Wellcome and COAF open access spend 2018/19
This is our analysis of the spending by 38 organisations that received a grant from the Charity Open Access Fund (COAF), or a block grant from Wellcome to cover publishing costs, between October 2018 and September 2019.
Each year, we ask all organisations in receipt of a grant from COAF to provide details about their open access (OA) publications and their associated article processing charges (APCs). The analysis covers research funded by:
- Blood Cancer UK
- British Heart Foundation
- Cancer Research UK
- Parkinson’s UK
- Versus Arthritis
It provides details of the costs of OA publishing incurred by COAF and the extent to which the published articles comply with the common OA policy of COAF partners (the COAF OA policy).
Overall, full compliance with the COAF OA policy – articles freely accessible through Europe PMC and made available under a CC-BY licence – was 95%, an increase on last year’s figure of 90%.
In 2018/19, COAF funded the APCs of 3,410 articles at a cost of £7.1 million (see table 1).
This analysis excludes 244 articles that were either:
- published ahead of print and therefore not the final, published version
- in publisher deals with a reported APC of £0 – we’re not able to calculate the real cost of these articles.
This year, the average APC was £2,410 and the median was £2,300. Compared with the previous year (2017/18) the average APC fell by 0.5%, while the median rose by 2%.
|Number of articles for which an APC was paid||3,552||3,474||3,601||3,410|
|Total cost of APCs||£7,252,915||£7,881,899||£8,729,201||£8,218,283|
|Total Wellcome/COAF spend on APCs (some APCs’ costs were split between COAF and another funder)||£6,600,690||£7,166,874||£7,458,045||£7,052,837|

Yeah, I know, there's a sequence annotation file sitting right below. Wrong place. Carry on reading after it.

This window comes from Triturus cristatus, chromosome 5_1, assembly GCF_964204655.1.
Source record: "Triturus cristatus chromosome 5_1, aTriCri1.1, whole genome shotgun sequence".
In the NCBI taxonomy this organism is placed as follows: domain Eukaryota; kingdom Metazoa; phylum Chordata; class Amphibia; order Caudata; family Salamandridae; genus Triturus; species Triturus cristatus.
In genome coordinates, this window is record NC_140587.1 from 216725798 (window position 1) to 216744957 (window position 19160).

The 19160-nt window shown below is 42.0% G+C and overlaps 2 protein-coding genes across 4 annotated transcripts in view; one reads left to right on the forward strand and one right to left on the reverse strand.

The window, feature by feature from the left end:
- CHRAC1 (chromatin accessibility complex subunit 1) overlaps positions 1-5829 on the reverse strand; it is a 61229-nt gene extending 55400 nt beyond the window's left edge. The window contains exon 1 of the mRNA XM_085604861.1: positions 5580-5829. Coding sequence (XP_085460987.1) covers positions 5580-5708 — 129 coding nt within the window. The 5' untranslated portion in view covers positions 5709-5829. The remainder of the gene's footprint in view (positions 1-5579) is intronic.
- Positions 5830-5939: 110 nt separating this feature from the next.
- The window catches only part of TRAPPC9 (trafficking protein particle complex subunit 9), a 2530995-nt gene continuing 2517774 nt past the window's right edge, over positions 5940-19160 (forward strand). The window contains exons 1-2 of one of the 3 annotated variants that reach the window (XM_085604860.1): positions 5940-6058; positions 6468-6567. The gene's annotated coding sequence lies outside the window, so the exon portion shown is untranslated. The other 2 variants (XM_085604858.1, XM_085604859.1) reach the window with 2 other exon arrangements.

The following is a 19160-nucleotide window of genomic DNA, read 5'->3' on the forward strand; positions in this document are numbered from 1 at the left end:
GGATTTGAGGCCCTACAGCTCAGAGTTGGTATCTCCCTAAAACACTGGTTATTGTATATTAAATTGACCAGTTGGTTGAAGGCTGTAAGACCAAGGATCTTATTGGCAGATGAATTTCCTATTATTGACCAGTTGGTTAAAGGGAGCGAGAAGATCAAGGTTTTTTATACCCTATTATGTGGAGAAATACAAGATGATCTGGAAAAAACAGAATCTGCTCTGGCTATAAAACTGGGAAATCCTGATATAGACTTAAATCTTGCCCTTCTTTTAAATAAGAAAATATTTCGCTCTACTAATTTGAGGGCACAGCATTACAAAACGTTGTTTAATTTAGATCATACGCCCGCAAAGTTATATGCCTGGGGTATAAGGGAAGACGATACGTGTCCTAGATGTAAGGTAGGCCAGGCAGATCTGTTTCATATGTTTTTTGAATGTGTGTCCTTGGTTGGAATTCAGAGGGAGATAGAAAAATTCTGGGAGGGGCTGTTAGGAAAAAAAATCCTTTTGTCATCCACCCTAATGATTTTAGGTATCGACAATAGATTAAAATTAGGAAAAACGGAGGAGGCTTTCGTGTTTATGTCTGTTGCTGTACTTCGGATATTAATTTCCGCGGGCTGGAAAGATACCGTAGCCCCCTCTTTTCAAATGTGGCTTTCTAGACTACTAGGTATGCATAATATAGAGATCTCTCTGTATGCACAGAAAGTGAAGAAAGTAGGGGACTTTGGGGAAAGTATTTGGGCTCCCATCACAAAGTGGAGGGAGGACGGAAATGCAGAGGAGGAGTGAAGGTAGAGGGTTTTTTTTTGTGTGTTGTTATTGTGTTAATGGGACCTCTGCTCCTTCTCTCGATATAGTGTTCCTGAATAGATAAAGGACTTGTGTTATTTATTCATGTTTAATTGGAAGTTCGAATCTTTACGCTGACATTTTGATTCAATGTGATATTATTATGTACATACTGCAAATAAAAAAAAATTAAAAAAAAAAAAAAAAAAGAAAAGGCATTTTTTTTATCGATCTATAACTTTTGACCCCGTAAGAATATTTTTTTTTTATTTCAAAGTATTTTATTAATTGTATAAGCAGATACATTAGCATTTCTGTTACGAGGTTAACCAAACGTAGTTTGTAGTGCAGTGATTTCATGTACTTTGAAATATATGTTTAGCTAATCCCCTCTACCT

|Average APC for the total spend||£2,044||£2,269||£2,424||£2,410|
|Median APC for the total spend||£1,944||£2,081||£2,250||£2,300|
Our analysis splits journals into fully OA journals (in which every article is made OA – for example PLOS One or Nature Communications) and hybrid journals (which are published under a subscription model, but where individual articles can be made OA).
Table 2 provides a breakdown of the number of publications and average and median prices by publication type.
|Fully OA journals||Hybrid journals|
Publication in hybrid journals remains the predominant publication route for COAF-funded researchers, with 65% of articles for which an APC was levied published this way. Hybrid journals continue to be more expensive, with an average APC of £2,591 compared with £2,082 for fully OA journals.
The average APC for fully OA journals reduced by 0.5% this year. In contrast, the average APC of hybrid journals increased by 0.5%. We saw median APC increases of 6% for fully OA journals and 3% for hybrid journals.
As seen in previous years, a small number of highly-priced, fully OA journals continue to have a big impact on our data. This year, we saw a drop in the number of articles published in the more expensive fully OA journals – Nature Communications (95) and Cell Reports (30) – relative to the previous year (2017/18). This accounts for the drop in the average APC of fully OA journals.
The increase in the median APC of fully OA journals is a combination of the impact of the more expensive fully OA journals, and a gradual increase in APCs at the lower end of the APC range. If we remove the 4% of articles published in the more expensive OA journals from our cost analysis of fully OA APCs, the average is £1,845 and the median is £1,680.